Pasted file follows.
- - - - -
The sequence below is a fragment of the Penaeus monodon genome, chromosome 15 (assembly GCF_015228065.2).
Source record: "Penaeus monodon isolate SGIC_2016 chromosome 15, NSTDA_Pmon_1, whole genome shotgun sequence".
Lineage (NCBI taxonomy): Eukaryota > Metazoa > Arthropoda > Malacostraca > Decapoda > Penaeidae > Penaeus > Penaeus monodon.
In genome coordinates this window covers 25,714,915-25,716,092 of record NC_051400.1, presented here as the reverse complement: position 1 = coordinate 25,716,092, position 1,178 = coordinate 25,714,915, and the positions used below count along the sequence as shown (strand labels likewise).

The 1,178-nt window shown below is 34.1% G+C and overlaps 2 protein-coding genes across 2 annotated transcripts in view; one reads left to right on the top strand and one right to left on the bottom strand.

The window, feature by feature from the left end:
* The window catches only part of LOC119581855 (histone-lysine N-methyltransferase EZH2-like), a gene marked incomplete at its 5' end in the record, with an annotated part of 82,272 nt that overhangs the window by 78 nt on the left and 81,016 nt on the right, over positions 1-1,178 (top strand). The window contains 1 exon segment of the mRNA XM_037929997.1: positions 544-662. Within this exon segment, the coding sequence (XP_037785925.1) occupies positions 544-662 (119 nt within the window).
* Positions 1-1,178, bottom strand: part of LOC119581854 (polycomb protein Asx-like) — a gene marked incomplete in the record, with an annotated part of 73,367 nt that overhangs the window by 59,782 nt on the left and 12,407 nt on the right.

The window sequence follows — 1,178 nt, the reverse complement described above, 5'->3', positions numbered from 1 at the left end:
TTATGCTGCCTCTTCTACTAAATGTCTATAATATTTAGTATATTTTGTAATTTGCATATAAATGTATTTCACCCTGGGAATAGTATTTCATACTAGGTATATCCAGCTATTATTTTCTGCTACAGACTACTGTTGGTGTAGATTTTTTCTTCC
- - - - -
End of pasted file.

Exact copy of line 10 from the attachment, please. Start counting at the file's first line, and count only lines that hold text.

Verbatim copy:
TTATGCTGCCTCTTCTACTAAATGTCTATAATATTTAGTATATTTTGTAATTTGCATATAAATGTATTTCACCCTGGGAATAGTATTTCATACTAGGTATATCCAGCTATTATTTTCTGCTACAGACTACTGTTGGTGTAGATTTTTTCTTCC